The Energy Department is Full of Hugely Wasteful Spending, But Can't Afford to Make Plutonium for NASA
Congressional Energy Committees Should Focus More On Waste, Less on Making NASA Pay
The Department of Energy's National Nuclear Safety Administration (NNSA), which manages all nuclear materials for the United States, faces numerous cost overruns, lax insight, and is rife with wasteful spending:
Virtually every major project under the National Nuclear Security Administration’s oversight is behind schedule and over budget — the result, watchdogs and government auditors say, of years of lax accountability and nearly automatic annual budget increases for the agency responsible for maintaining the nation’s nuclear stockpile.
The NNSA has racked up $16 billion in cost overruns on 10 major projects that are a combined 38 years behind schedule, the U.S. Government Accountability Office reports. Other projects have been canceled or suspended, despite hundreds of millions of dollars already spent, because they grew too bloated.
This is the same Department of Energy who was forbidden by congressional committees to spend a mere $15 million on restarting Plutonium-238 (Pu-238) production for NASA. Plutonium-238 is used to provide electricity for spacecraft and is in critically short supply – no plutonium-238 has been generated in the U.S. since 1988. If no new plutonium is created soon, NASA spacecraft will lose access to large swaths of the solar system.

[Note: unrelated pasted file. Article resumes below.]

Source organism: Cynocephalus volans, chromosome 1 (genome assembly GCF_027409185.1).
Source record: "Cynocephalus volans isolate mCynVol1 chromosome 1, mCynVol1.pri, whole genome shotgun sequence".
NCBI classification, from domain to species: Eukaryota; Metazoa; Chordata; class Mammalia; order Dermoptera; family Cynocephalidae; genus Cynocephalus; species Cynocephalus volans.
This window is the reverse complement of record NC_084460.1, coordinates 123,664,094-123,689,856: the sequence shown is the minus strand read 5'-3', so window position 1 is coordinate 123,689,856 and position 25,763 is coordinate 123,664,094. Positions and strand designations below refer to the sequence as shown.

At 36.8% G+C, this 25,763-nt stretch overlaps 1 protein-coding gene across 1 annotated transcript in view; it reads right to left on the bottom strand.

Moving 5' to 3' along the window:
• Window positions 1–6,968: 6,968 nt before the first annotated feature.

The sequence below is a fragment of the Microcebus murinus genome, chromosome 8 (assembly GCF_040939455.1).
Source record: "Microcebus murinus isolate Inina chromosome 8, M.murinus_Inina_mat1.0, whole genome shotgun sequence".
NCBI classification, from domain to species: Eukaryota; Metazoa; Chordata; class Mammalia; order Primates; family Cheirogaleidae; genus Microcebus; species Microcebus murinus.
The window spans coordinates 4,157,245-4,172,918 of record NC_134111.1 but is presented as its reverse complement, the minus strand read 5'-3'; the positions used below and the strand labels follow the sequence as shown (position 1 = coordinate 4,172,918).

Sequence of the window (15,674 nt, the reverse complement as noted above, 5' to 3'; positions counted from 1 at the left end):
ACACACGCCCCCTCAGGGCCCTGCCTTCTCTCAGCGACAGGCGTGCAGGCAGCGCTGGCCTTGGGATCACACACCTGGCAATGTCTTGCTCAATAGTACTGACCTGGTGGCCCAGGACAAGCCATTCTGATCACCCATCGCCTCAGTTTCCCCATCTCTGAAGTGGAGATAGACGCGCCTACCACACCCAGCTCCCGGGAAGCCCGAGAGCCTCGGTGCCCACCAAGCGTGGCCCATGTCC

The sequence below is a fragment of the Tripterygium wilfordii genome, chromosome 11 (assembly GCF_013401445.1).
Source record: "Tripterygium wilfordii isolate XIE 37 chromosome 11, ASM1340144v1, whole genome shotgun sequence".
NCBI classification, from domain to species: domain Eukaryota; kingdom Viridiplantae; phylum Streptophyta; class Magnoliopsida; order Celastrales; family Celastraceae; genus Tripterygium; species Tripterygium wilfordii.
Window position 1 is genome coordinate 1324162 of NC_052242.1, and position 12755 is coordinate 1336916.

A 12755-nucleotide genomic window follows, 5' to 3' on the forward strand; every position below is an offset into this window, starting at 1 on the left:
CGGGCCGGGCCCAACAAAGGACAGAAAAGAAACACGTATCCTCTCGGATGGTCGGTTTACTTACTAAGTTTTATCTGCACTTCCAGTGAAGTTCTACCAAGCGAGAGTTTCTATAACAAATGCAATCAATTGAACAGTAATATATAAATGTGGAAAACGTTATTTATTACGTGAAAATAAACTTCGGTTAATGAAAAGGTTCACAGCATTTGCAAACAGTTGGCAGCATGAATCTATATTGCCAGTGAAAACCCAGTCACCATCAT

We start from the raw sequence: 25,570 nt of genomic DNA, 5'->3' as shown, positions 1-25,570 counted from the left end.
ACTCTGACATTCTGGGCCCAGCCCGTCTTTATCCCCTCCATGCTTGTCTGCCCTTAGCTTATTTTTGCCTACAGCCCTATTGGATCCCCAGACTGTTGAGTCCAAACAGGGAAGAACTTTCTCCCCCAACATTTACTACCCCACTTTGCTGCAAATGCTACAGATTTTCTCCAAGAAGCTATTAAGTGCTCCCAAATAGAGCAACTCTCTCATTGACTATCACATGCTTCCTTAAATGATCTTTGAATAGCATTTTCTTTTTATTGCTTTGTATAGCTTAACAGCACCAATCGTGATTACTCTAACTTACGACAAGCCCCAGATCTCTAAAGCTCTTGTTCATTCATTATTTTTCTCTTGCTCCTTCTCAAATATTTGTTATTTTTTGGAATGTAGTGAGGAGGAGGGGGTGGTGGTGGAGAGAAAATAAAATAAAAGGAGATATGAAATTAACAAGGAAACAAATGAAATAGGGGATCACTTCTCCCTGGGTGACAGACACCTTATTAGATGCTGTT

NASA is currently paying 100% of the cost to enable the Energy Department to generate about 1kg of Pu-238 per year by 2019.
Department of Energy
Plutonium-238 Fuel Pellet
A ceramic fuel pellet of Plutonium-238 oxide glows orange from its radioactive decay. These pellets are used inside Radioisotope Thermoelectric Generators (RTGs) to provide heat that is converted into electricity on spacecraft.
Additionally, the White House recently proposed that NASA reimburse the Energy Department for all costs related to managing and storing Plutonium-238, estimated at $50 million per year. This is entirely separate than creating new Pu-238 and entirely unprecedented in the history of the Department.
That the DOE's NNSA is rife with waste and lax oversight may be why NASA's Planetary Science Division initiated a zero-base review of all DOE plutonium-238 management processes in an attempt to reduce the cost to the cash-strapped solar system exploration program. There may be plenty of fat to trim.
One hopes that the congressional appropriations committees responsible for the Energy Department's budget will focus a little more on the "gigantic self-licking ice cream cone for contractors" and less on preventing the production and maintenance of crucial plutonium fuel sources for space exploration.